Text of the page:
In 2014, I entered the BCN Challenge (Birmingham Canal Navigations) for the first time with my boat Stronghold. It was something I had longed to do for several years and both Barry Adams and Mouse (Michael Daltry) asked if they could crew for the event, which was going to make the trip easier and be far more sociable. The account of this trip can be found in my blog for 29th May 2014, with the title:- The Grand Canal Tour 2014. The BCN Challenge.
I wrote a resume of the Challenge rules there, but will repeat them here, so that you know what is expected of the entrants:-
Your boat can start anywhere on the BCN at 08.00 on Saturday.
The finish is at Bradley Arm CRT Workshops at 14.00 on Sunday. The venue is different each year.
You are allowed to cruise for 24hrs in 30hrs
You are encouraged to cruise the lesser arms of the BCN, for which you will gain bonus points.
At the end of these arms there is a treasure hunt type of question, so you have to be there to be able to answer it. Alternatively, a specific photo at the end of the arm is required.
You are issued with a log, which can only be opened at 8am on Saturday. You fill in time at the start and end of each section. The questions are set on the log, so as to not be pre-empted.
Other stipulations are for working boats, number of crew, length of boat, etc.
I seemed to fall into the job of planning the route this year, as I had done it before. I have to say that I put in nowhere as much time into this, as I did last year. For Barry and I, it was to be more of an enjoyable experience and social occasion than a competition; just like the year before. Needless to say, we assembled at the Black Country Living Museum on the Friday evening, with the intention of patronising Mad O’Rourkes Pie Factory in Tipton. Being a Friday, all the tables were reserved, but after an enquiry was made, we were allocated a table that could probably accommodate 18 people instead of only eight. Beers were in hand and food ordered and as always, Barry had the infamous Desperate Dan Cow Pie again, complete with pastry horns on top, which he consumed with the usual passion and was then awarded his second certificate for eating it all.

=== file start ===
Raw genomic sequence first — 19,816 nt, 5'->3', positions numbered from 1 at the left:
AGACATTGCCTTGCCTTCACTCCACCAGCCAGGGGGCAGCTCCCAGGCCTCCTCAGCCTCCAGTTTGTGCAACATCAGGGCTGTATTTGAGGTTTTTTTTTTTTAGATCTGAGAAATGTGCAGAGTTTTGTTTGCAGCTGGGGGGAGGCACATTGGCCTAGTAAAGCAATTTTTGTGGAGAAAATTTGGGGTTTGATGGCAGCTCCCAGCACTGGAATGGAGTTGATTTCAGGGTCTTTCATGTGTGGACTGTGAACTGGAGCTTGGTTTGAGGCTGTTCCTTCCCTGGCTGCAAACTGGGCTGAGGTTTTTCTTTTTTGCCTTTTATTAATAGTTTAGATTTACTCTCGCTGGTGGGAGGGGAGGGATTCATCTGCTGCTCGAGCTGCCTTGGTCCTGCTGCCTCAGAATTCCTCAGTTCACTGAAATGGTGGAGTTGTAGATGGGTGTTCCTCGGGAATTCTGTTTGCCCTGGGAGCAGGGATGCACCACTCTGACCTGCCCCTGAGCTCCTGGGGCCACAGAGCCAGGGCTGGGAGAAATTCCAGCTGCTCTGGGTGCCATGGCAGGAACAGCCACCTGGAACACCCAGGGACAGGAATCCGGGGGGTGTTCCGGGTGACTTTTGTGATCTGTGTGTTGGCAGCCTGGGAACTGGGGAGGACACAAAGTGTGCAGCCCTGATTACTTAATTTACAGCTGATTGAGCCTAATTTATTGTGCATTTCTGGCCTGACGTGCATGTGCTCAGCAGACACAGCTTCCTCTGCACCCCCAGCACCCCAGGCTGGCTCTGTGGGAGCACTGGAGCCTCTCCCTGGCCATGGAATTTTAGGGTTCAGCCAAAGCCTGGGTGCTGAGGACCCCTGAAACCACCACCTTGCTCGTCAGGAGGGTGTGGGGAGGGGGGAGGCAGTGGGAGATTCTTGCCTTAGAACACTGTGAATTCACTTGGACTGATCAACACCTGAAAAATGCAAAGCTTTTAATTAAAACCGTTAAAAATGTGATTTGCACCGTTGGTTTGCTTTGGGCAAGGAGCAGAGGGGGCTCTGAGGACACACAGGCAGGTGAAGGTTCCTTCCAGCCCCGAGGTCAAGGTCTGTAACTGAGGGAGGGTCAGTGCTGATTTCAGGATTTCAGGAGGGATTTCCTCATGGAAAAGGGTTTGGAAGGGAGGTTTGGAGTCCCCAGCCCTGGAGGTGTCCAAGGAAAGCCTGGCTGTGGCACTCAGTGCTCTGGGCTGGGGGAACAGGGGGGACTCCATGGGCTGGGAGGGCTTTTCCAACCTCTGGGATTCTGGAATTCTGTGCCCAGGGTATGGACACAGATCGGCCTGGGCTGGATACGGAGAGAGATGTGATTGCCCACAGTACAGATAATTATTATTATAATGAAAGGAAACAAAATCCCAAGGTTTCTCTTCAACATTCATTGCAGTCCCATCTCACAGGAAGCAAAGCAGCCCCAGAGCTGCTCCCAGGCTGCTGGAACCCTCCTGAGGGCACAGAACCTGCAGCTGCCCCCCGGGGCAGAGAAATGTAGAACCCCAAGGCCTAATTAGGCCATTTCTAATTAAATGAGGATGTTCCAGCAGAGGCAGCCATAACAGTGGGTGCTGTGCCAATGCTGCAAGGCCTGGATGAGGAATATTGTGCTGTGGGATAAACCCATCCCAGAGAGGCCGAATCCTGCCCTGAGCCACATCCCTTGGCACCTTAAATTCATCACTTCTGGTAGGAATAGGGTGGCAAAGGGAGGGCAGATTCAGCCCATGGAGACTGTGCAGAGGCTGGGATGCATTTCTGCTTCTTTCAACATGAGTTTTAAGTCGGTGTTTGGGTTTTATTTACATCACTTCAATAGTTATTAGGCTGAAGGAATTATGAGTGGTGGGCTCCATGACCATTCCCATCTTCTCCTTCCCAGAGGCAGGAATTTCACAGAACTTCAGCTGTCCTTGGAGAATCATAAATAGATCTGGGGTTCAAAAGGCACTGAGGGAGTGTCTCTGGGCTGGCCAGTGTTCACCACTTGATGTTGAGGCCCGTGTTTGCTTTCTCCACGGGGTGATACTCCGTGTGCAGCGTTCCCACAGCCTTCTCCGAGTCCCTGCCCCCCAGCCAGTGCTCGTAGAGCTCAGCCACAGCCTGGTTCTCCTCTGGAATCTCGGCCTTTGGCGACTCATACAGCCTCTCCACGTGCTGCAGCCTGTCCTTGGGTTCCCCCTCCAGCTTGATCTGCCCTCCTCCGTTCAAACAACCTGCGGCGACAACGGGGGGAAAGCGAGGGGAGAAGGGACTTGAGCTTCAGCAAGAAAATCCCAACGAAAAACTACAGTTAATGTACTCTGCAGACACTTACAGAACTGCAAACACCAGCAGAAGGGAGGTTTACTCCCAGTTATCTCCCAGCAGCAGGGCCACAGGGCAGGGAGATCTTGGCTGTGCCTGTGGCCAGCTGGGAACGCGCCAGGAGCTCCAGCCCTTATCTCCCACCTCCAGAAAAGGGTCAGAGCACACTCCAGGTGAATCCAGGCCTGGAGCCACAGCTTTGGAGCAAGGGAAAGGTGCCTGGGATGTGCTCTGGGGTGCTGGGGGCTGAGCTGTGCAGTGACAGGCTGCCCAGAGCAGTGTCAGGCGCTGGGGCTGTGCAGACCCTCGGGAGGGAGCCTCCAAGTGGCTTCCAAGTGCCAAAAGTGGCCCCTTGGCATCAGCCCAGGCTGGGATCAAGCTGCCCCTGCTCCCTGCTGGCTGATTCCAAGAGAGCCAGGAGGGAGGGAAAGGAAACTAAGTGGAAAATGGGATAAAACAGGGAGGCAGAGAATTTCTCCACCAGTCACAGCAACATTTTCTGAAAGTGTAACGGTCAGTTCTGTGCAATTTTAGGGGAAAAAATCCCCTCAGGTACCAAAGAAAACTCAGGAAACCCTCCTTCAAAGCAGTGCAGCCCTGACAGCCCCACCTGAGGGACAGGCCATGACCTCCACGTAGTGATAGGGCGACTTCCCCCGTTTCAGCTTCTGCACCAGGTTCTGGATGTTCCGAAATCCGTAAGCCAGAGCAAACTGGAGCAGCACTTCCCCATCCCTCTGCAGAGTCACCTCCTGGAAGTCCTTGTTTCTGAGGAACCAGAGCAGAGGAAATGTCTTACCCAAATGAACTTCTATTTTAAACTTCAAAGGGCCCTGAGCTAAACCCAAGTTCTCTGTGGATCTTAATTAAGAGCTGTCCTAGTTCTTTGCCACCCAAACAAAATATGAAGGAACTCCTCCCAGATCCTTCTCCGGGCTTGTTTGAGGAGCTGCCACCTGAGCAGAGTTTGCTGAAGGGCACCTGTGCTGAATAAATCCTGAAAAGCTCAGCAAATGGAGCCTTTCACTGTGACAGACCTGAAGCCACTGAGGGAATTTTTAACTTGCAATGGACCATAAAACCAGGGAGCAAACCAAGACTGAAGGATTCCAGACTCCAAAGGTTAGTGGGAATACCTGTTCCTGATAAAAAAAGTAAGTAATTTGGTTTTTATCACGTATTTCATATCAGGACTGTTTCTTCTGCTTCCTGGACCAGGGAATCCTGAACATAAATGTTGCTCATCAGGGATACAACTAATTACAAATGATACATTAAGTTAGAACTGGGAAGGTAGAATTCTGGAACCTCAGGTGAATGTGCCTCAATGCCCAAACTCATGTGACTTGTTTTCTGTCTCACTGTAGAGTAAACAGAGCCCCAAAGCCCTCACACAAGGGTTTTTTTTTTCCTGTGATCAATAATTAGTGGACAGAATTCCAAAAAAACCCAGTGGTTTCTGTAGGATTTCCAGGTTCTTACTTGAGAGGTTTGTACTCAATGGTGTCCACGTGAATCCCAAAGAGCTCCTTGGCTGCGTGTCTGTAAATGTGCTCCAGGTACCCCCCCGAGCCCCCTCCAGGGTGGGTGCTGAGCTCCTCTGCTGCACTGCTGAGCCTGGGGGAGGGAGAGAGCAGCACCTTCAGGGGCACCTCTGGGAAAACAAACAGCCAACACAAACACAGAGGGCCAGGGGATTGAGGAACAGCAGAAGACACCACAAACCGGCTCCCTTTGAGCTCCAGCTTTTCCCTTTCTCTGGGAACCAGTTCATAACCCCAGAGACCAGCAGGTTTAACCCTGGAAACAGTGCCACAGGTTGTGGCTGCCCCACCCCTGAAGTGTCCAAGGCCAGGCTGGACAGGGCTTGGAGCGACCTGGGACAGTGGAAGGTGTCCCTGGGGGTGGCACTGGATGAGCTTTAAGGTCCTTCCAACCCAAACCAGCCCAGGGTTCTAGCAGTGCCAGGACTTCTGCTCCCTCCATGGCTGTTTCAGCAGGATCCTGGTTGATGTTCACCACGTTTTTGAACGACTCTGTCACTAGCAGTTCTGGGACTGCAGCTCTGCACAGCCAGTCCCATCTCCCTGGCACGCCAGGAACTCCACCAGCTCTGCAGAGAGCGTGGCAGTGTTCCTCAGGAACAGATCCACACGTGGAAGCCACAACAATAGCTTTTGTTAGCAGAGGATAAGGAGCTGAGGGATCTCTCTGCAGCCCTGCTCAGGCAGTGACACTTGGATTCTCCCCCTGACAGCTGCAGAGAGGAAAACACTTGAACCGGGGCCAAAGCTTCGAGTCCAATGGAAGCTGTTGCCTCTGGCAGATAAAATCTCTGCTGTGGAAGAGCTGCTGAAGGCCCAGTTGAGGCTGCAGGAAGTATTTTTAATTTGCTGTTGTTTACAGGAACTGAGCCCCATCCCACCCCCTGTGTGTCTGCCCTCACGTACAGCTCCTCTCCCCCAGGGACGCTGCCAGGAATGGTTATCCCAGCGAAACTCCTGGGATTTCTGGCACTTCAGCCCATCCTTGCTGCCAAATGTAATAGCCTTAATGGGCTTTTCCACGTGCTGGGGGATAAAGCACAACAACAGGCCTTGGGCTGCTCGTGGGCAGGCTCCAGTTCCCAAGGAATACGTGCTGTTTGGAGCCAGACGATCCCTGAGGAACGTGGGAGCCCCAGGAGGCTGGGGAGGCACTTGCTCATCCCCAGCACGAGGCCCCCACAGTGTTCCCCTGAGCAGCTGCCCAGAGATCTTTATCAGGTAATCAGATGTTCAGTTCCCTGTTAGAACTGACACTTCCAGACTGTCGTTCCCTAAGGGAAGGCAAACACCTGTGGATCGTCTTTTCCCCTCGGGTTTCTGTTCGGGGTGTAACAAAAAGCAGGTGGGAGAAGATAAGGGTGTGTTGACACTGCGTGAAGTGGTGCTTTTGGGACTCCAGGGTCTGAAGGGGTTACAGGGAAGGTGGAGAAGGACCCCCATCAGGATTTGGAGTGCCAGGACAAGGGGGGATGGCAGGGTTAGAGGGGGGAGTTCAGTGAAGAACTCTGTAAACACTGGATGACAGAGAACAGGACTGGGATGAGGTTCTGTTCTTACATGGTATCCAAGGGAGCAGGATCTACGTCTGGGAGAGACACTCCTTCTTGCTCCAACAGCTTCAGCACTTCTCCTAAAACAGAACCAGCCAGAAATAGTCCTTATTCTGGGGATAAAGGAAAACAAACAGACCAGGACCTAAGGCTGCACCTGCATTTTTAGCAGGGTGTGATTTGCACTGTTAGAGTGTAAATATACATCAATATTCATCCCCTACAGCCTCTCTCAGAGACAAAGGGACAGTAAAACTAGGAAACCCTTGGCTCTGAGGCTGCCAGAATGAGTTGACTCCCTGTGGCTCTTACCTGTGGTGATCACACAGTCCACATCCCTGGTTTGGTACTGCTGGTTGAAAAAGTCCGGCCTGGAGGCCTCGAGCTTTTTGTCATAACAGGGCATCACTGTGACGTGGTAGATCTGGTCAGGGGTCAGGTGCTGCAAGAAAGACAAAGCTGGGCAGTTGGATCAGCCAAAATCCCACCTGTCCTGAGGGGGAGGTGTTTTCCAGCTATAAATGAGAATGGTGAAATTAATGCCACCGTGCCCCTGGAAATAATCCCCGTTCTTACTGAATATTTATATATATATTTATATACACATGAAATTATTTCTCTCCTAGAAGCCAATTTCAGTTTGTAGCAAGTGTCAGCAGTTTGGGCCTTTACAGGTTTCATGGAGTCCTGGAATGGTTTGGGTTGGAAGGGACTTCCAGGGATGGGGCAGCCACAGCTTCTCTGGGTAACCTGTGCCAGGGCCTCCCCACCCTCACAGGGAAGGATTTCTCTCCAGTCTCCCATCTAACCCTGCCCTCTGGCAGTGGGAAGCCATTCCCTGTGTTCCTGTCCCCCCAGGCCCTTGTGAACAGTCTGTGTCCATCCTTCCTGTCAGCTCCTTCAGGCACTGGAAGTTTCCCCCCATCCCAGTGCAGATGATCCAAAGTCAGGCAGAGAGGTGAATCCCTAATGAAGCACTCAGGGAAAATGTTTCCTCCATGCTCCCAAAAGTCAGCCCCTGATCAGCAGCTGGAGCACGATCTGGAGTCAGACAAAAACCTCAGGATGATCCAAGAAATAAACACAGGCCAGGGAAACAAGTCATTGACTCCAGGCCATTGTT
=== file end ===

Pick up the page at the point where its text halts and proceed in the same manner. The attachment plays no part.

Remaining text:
|The end of a session at O'Rourkes. (Photo by Maggie)|
On the way back to the boats, we had to pass The Fountain (home of The Tipton Slasher, a bare knuckle fighter of long ago). Needless to say, we failed to pass it by and had final night caps at £1 a pint cheaper than in the previous establishment.
The intended route from the Black Country Living Museum took us along the New Main Line to the Gower Branch and up Brades Locks onto the Old Main Line, heading for Oldbury Locks (The Crow) and Titford Pump House, before winding and returning to the Old Main Line. Then crossing Engine Arm Aqueduct and going to the end of the Engine Arm to wind before going down three locks to Smethwick Junction and ending up at Old Turn in the centre of Birmingham. As we all know, “The best laid plans of mice and men often go astray”, so it is best to have a Plan B, except that we did not have one. Only three days before the event, the lock beams on two of the Oldbury Locks were so badly damaged, that CRT closed the flight until further notice. There were a lot of points allocated to this arm and circumstances dictated that we could not change our route without a great deal of re-planning, so we just left it out.